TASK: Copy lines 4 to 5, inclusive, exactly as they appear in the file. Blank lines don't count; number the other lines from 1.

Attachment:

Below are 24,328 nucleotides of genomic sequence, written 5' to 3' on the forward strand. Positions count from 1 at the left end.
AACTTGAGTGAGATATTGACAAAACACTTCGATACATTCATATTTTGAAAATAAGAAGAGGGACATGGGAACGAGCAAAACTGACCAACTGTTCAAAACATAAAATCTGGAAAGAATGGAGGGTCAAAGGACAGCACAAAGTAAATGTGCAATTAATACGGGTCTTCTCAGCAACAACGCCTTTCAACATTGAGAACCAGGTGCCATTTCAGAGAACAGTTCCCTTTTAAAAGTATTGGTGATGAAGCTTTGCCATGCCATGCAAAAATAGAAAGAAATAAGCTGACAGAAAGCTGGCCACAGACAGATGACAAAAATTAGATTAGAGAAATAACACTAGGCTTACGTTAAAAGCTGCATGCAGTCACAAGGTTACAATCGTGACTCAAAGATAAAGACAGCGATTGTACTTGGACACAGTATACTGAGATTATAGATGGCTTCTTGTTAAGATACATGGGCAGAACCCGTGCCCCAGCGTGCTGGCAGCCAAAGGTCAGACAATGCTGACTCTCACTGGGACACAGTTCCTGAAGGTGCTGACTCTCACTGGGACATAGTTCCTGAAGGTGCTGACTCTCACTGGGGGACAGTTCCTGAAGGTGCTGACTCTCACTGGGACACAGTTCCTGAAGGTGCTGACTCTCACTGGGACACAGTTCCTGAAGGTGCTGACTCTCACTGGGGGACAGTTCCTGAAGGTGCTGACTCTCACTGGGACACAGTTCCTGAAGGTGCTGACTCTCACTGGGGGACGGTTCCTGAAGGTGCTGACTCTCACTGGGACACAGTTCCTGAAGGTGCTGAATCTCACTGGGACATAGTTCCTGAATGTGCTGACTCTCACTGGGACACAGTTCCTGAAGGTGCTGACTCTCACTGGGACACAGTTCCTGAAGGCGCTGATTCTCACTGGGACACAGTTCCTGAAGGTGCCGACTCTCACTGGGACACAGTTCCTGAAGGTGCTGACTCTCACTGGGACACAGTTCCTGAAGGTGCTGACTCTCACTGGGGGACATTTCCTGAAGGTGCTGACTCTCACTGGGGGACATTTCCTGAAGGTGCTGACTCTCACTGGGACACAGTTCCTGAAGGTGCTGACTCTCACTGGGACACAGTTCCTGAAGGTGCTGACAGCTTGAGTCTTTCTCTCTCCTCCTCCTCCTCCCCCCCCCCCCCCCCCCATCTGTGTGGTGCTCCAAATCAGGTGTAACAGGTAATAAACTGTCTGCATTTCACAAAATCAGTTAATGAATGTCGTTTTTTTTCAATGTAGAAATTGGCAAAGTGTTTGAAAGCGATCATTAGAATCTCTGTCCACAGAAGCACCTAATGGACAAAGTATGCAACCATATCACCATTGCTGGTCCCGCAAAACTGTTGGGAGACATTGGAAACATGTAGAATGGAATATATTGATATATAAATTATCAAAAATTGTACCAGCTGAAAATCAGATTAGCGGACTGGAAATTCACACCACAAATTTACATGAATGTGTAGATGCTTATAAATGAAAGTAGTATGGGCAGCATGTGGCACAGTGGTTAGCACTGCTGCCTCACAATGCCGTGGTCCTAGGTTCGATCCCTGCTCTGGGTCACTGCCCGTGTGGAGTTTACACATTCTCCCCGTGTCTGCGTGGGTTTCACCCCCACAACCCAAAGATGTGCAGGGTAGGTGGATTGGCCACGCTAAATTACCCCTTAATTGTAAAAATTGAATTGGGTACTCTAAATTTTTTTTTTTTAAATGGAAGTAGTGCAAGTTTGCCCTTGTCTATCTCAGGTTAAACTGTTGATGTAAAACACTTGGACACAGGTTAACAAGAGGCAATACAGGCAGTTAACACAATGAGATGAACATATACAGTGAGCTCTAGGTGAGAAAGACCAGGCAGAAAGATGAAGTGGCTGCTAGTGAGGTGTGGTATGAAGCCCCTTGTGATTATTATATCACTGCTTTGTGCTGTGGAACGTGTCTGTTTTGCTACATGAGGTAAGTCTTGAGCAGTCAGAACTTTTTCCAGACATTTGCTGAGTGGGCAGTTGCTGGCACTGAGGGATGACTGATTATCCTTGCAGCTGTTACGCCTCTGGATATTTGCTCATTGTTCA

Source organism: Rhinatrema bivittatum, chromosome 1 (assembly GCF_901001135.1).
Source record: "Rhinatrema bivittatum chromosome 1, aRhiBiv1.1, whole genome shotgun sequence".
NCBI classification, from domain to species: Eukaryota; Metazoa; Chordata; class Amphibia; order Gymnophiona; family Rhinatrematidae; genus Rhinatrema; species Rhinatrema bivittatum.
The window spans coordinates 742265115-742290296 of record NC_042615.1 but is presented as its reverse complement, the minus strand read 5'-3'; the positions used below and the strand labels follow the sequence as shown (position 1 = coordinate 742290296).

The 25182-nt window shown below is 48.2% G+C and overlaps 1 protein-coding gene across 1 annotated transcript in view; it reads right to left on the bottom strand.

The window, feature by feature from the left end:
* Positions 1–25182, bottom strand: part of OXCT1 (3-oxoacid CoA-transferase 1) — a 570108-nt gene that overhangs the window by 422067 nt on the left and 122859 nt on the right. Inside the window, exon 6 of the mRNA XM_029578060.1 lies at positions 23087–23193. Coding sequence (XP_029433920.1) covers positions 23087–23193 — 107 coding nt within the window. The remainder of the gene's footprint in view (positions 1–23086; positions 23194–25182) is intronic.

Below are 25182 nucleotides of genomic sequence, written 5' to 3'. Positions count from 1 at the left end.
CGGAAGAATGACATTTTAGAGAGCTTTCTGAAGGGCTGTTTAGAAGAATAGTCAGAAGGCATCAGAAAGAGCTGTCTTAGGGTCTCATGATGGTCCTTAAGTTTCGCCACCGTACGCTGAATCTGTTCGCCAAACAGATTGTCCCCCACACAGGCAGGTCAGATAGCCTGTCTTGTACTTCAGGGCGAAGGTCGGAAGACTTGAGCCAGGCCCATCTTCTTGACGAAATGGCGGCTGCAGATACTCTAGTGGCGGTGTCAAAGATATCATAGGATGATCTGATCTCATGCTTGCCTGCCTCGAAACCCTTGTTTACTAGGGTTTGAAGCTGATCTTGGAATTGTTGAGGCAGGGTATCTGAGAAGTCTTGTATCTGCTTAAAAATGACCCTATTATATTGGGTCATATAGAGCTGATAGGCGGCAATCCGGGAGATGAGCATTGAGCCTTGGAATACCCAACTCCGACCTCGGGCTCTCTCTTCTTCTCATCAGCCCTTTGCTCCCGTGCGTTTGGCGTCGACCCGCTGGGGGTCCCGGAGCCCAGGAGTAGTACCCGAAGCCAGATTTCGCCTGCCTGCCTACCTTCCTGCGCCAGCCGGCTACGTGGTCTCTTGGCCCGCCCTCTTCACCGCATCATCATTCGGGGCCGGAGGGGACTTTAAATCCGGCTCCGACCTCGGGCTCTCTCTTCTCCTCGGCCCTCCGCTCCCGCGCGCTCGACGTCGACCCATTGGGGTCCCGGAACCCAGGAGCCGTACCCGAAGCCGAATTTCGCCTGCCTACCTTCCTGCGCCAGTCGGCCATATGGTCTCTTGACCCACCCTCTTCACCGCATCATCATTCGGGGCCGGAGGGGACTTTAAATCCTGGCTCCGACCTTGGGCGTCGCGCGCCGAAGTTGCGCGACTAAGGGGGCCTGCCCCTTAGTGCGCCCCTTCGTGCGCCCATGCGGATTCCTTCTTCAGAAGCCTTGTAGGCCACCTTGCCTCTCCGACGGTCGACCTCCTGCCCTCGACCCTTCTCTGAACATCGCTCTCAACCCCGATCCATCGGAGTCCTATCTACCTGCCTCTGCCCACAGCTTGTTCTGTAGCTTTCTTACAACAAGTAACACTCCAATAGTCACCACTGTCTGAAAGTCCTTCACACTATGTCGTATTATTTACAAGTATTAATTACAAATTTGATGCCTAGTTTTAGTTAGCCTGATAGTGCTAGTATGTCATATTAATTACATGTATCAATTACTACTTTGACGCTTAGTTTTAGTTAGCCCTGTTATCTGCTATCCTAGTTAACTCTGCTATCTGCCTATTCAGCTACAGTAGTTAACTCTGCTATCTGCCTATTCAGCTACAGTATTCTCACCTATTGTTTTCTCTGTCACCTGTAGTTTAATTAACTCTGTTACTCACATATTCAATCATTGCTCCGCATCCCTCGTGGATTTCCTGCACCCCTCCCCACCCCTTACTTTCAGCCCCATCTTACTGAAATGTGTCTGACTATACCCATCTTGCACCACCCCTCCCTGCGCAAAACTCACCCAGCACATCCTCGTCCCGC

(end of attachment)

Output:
Source record: "Rhinatrema bivittatum chromosome 1, aRhiBiv1.1, whole genome shotgun sequence".
NCBI classification, from domain to species: Eukaryota; Metazoa; Chordata; class Amphibia; order Gymnophiona; family Rhinatrematidae; genus Rhinatrema; species Rhinatrema bivittatum.